I’m A Woman!

Growing through many ways of being female

One of the articles in Gender (IC#16)
Originally published in Spring 1987 on page 32
Copyright (c)1987, 1997 by Context Institute

Vicki Robin co-edited the "Friend & Lovers" issue (#10) of IN CONTEXT and is a member of the U.V. Family and a co-founder of the New Road Map Foundation. She is currently living in Seattle.


WHEN I FIRST HEARD tiny Maria D’Amato belt out "I’m a Woman" back in the mid-60s, let me tell you, I walked a little taller. I also walked a little more provocatively. When the belly bulge of my pudgy little-girl body was reshaped by the invisible hands of hormones into breasts and hips, I was re-born as a teen-age temptress. I chanted "I’m a Woman" as my mantra, my anthem, my avenging battle cry against every boy who’d ever passed me by in social dance class.

The only line of the song I ever came close to living was: "And if it’s lovin’ you want I’ll hug you and give you them sweet lovin’ fits". All the rest about washing and ironing and cooking and cleaning was either beneath me (I was an intellectual) or beyond me (in truth, I’d never learned how to do any of it). In fact, when I moved in with my boyfriend after college, I was actually surprised that we managed to nourish ourselves daily, given the volumes I didn’t know about homemaking. Our apartment was always a mess. After all, we were both "up-and-coming," and I was damned if I would be the one to wash the dishes, just because "I’m a woman."


Two funny things happened when we got married sometime in year two of co-habitation:

1) Nothing. I had actually imagined that the wedding ceremony would magically infuse me with real interest in brands of detergent and dusting the furniture. No way.

2) I dutifully and completely unconsciously relinquished my own ambitions and began to live through Him. I passively watched this foreigner in my body shape her days around fixing Him dinner and hanging on every detail of His day at work, as though her life depended on it. In a way, it did.


Given who I was, something had to shift. In 1969, it did. We had reached career crossroads, found ourselves dissatisfied with the sort of success we were headed into, and decided to chuck it all and go on the road. I tasted freedom for the first time in my life. I awoke from the living death of displaced identity and wrote a song that included these words:

Listen, women, for what do you sell your freedom?
Listen, women, for what do you sell your freedom?

I sell it for a piece of bread
I sell if for a place to bed
I sell it for a better head.

And that’s how I sell my freedom, yeah
And that’s how I sell my freedom.

Listen, women, you don’t gotta sell your freedom, no
You don’t gotta sell your freedom.

By 1971, we were divorced. I did one of the first do-it-yourself divorces in California. I wasn’t losing a husband; I was gaining a self.


In my next incarnation as a woman in relationship, my partners and I were co-creators, helpmates. There was mutual respect for each other’s strengths, mutual sharing of each other’s expertise, mutual encouragement to stretch beyond boundaries into the unknown. Together we built dwellings, roads, our motorhome, and numerous motorcycle, rototiller, and automobile engines. I learned to function and succeed in men’s domains: to negotiate dazzling business deals, to forage knowledgeably in hardware stores, scrap yards, and auto parts houses for all our survival and building needs, to maintain our vehicles. I also learned to butcher and can both livestock and game, to shop with a pittance and cook for an army.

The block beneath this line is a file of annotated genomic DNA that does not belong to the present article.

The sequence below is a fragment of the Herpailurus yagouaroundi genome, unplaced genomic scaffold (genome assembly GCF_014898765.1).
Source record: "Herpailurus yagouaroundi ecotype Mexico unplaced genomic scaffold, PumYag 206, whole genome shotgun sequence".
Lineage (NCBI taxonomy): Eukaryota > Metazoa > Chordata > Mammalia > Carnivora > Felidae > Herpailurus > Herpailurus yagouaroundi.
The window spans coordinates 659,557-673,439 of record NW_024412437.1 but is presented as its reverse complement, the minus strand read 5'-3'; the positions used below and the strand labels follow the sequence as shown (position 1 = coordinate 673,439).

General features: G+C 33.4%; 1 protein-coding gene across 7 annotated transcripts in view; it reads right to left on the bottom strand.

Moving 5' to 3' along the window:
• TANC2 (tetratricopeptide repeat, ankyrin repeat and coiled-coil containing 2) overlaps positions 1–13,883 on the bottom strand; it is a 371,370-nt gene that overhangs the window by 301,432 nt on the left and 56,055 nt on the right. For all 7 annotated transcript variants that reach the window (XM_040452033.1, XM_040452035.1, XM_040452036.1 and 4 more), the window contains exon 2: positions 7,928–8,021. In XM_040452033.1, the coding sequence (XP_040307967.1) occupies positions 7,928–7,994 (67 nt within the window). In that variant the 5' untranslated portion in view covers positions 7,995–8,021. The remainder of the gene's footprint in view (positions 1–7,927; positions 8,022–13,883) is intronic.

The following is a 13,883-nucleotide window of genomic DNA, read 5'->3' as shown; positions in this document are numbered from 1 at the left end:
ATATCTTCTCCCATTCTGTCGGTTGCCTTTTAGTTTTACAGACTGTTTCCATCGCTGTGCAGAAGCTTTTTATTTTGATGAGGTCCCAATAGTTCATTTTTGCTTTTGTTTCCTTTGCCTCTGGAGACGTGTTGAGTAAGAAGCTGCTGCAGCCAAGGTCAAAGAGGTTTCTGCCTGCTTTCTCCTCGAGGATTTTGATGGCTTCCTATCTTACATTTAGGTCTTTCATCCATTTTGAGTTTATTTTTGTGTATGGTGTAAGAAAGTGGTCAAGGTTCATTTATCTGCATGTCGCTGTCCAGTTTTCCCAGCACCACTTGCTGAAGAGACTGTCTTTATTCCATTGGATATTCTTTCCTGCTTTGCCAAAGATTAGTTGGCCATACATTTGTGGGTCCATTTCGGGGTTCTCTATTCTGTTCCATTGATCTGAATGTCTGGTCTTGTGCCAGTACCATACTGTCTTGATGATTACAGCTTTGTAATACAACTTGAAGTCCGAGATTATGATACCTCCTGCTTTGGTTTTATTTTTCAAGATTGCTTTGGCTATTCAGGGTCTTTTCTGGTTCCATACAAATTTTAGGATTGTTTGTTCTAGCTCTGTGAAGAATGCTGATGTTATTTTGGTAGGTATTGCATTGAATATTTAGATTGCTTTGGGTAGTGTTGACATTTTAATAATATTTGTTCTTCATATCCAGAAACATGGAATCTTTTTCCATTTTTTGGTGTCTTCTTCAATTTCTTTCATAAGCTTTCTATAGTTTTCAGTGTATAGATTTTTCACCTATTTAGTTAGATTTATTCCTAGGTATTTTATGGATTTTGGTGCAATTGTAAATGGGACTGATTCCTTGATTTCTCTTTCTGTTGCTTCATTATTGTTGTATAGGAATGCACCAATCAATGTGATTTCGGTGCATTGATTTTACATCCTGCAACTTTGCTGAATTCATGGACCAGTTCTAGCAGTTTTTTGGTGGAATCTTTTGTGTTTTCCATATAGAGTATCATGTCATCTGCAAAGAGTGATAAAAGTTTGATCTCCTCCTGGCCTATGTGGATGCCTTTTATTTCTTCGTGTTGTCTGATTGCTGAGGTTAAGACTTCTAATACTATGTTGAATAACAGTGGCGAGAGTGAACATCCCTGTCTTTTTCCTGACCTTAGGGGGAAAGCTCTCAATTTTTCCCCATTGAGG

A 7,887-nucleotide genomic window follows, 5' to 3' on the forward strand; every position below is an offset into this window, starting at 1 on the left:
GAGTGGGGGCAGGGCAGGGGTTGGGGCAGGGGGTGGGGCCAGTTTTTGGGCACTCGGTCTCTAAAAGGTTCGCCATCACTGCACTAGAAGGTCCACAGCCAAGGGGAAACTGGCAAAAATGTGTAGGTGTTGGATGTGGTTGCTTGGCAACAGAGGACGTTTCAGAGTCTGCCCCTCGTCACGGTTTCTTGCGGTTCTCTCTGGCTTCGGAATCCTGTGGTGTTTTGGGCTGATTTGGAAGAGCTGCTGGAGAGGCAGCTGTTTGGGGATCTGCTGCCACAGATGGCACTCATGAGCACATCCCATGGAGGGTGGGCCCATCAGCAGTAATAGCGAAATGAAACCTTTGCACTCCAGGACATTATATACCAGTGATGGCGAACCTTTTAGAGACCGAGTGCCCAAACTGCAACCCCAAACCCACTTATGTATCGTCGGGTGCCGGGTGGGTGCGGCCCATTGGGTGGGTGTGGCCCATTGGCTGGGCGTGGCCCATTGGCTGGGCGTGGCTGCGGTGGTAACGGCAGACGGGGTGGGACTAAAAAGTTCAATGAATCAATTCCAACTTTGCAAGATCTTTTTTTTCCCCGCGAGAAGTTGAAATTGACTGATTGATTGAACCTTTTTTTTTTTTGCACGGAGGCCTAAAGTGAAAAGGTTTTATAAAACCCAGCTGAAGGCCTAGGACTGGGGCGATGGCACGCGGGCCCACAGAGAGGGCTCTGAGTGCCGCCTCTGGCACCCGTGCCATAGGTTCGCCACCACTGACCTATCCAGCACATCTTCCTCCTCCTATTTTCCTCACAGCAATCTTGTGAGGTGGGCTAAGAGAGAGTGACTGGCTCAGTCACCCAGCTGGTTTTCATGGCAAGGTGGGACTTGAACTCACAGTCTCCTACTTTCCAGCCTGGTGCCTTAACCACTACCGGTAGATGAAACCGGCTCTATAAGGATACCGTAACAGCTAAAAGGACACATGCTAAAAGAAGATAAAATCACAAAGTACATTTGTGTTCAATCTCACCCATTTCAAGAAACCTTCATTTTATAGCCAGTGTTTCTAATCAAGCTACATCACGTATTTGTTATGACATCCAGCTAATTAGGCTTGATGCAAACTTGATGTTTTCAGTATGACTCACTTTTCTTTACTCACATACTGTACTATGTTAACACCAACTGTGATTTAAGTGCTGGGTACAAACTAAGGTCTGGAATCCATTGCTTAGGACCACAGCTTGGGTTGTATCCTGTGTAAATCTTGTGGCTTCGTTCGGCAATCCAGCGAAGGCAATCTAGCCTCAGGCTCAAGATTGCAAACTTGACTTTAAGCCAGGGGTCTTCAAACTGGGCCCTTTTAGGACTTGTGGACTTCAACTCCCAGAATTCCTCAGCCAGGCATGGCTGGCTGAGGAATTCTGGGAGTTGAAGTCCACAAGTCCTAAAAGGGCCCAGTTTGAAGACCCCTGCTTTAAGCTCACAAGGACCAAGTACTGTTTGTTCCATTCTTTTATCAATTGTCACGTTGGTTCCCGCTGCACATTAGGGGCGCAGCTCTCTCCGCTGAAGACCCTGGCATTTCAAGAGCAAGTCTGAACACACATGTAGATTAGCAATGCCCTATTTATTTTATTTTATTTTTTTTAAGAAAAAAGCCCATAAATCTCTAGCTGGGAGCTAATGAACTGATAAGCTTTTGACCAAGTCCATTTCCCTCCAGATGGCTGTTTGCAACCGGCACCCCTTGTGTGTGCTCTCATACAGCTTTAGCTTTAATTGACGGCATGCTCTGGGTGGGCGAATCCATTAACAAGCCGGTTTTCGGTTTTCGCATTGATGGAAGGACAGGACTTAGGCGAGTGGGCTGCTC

I lived in jeans and sweatshirts in the winter and rubber sandals and sunglasses in the summer. Competent. Effective. Strong. Just. (And, to be honest, often overbearing with my companions, which earned me the nickname "Sarge"…but how else does anything get done around here?). I had a lover at that time who was attracted to my certainty but drew the line when I was certain about how he should change.

Being outside the mainstream, I had never even heard of "women’s liberation" or "radical feminists" until 1976, when I met one who told me admiringly that I was a "real bitch" (her ideal). This demystification of the realms of maleness was not part of an outer movement, but rather an inner one. I was a self-made (wo)man. In 1976, I wrote these lyrics:

It’s not like I couldn’t have made it without you
But making it with you feels so good.

I could have joined the PTA, the SLA, the IRA,
Been a meditator, an agitator, a solicitator, a real man hater,
I could have been a women’s libber, you know your standard fibber
about how good it is…you know I nearly was

I could have been alone today
And been pretty high in my own way,
I could have loved the trees and stars
And my own friends both near and far,
Been out to save the human race
Going to God at my own pace.


Naturally, just as I got cozy in this hammock of my identity as a person (who simply happened to be in a very enjoyable female body), life sliced the ropes. Soon after I composed the above song, we began traveling in our motorhome with the intent of being of service to others. Often it felt right for me to inspire tradition-bound women to break out and claim their freedom as I had, but equally often, particularly in projects in mainstream America, it would work best to bow gracefully to sexism and let the man be the spokesperson while I – omigod – served tea and snacks. For this I went to college? For this I got enlightened? I felt gypped. I wanted to be out there where the action was. I gagged on conversations about recipes. I bridled at being ignored. And yet, in meditation and on solitary walks, I saw that, in the larger scheme of things, what occurred was precisely what I would have brought forth had I been running the show. It was my ego that wanted recognition.